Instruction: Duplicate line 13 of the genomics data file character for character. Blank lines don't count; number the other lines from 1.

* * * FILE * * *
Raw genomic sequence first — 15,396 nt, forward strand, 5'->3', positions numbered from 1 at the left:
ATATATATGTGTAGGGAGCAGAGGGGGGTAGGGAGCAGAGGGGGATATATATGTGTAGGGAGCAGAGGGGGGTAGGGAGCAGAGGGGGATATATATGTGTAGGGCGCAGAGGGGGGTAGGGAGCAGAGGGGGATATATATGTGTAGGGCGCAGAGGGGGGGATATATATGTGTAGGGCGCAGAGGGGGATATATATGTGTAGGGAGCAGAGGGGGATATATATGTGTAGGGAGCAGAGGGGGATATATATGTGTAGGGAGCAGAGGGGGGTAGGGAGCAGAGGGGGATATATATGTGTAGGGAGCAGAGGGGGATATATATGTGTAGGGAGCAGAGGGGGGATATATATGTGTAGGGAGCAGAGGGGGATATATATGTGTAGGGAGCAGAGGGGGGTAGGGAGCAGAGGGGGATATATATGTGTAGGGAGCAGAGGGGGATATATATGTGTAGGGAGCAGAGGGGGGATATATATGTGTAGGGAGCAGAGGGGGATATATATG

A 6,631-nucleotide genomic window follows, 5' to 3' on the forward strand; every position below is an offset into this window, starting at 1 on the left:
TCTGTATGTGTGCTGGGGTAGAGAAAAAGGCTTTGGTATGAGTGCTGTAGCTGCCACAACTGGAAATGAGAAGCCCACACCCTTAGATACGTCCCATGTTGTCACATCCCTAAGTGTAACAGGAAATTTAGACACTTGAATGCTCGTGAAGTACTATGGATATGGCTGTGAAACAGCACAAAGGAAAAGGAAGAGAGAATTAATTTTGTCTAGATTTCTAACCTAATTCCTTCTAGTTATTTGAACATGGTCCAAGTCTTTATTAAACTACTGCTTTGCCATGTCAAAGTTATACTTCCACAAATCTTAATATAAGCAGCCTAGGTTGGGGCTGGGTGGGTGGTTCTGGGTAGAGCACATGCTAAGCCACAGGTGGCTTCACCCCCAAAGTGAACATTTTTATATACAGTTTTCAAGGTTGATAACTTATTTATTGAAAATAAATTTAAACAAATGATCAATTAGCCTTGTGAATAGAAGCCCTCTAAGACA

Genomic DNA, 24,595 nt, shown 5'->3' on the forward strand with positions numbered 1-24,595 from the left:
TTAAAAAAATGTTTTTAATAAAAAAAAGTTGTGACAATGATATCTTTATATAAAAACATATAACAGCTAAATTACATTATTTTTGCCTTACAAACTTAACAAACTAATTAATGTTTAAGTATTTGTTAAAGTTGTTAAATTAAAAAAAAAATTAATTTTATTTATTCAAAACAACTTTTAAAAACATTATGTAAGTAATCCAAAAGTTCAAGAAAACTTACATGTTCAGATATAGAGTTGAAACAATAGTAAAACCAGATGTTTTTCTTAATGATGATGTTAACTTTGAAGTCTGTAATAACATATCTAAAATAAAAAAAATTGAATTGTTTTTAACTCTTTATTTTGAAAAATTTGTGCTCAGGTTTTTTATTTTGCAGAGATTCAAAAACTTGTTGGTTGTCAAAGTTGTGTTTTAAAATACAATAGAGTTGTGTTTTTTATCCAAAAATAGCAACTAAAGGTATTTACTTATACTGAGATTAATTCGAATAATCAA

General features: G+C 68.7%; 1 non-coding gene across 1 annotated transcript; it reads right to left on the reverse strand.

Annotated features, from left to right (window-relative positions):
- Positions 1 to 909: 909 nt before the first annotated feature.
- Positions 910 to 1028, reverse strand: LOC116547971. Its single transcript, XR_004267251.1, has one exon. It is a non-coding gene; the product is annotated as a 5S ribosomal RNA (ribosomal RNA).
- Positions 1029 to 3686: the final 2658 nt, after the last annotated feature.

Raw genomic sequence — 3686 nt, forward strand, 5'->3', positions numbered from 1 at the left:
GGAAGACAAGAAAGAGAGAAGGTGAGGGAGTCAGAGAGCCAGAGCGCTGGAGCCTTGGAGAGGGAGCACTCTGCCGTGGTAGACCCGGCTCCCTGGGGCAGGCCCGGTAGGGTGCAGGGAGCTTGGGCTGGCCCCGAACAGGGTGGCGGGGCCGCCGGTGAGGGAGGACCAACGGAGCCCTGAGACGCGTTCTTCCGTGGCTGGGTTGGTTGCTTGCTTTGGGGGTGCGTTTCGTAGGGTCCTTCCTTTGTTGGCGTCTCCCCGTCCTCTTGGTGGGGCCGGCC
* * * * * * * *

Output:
GGAAGACAAGAAAGAGAGAAGGTGAGGGAGTCAGAGAGCCAGAGCGCTGGAGCCTTGGAGAGGGAGCACTCTGCCGTGGTAGACCCGGCTCCCTGGGGCAGGCCCGGTAGGGTGCAGGGAGCTTGGGCTGGCCCCGAACAGGGTGGCGGGGCCGCCGGTGAGGGAGGACCAACGGAGCCCTGAGACGCGTTCTTCCGTGGCTGGGTTGGTTGCTTGCTTTGGGGGTGCGTTTCGTAGGGTCCTTCCTTTGTTGGCGTCTCCCCGTCCTCTTGGTGGGGCCGGCC